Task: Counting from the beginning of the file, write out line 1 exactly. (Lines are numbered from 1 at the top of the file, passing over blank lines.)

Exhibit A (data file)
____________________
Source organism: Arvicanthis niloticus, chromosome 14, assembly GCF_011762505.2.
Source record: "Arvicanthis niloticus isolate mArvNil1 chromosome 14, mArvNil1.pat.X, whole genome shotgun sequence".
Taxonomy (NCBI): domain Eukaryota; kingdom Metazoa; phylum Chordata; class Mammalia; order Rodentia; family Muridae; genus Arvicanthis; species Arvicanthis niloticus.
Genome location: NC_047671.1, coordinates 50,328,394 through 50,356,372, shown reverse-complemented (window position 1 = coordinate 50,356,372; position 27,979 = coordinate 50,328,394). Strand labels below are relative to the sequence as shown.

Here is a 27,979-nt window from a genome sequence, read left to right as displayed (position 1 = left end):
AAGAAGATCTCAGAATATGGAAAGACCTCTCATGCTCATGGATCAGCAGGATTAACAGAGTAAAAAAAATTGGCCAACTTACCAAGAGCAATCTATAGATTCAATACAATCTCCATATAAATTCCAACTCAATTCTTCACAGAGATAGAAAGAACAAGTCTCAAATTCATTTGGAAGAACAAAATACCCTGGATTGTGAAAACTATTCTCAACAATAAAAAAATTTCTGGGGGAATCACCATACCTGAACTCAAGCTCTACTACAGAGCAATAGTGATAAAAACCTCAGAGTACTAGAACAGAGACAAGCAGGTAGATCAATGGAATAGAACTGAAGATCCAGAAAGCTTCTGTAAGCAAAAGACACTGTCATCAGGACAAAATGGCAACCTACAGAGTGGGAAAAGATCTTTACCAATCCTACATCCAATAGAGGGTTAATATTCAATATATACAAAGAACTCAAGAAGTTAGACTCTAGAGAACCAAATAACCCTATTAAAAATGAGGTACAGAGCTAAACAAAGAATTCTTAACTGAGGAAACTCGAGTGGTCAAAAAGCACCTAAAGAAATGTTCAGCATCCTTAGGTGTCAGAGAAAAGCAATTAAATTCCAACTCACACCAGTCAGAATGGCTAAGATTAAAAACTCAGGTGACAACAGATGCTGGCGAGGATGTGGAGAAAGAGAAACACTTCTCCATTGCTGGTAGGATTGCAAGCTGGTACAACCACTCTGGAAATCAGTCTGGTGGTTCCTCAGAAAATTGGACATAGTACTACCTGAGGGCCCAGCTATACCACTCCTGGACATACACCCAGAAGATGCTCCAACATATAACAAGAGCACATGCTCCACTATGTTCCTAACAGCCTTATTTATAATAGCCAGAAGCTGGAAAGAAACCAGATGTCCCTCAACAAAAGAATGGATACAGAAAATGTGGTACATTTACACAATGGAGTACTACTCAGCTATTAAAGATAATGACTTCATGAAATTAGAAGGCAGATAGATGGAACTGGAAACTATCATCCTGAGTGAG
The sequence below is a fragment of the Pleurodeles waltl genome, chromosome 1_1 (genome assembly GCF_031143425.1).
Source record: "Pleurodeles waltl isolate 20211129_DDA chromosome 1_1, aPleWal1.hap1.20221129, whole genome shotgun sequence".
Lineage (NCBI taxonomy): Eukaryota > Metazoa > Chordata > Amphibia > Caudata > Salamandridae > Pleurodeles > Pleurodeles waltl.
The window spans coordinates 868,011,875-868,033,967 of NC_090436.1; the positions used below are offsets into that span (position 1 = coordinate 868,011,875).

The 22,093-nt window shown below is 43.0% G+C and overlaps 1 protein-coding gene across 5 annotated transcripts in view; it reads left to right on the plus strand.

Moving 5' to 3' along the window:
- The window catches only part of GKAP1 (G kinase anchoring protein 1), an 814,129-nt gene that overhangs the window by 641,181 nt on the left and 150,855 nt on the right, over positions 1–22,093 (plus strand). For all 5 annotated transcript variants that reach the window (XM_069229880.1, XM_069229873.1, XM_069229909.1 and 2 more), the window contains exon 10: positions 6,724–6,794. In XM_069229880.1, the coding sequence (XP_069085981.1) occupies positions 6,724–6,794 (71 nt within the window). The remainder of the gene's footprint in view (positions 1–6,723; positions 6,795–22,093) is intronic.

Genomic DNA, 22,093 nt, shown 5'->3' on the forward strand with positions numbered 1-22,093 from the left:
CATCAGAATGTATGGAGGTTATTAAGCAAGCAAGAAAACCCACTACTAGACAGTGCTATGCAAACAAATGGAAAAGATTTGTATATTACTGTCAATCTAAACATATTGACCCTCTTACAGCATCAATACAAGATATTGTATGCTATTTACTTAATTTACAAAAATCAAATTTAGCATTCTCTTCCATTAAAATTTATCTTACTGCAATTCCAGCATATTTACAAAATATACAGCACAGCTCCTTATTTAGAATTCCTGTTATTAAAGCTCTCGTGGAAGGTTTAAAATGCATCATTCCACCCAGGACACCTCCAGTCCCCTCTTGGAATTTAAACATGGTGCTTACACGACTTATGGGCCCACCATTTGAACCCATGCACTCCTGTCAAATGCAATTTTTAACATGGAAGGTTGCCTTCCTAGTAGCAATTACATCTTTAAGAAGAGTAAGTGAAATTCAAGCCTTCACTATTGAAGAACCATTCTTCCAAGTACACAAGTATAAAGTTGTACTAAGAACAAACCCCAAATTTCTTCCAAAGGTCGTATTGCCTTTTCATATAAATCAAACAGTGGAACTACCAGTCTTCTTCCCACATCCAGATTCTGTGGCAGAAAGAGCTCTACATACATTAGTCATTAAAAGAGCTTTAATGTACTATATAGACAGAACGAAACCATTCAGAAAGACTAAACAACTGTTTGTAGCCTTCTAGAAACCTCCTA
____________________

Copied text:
Source organism: Arvicanthis niloticus, chromosome 14, assembly GCF_011762505.2.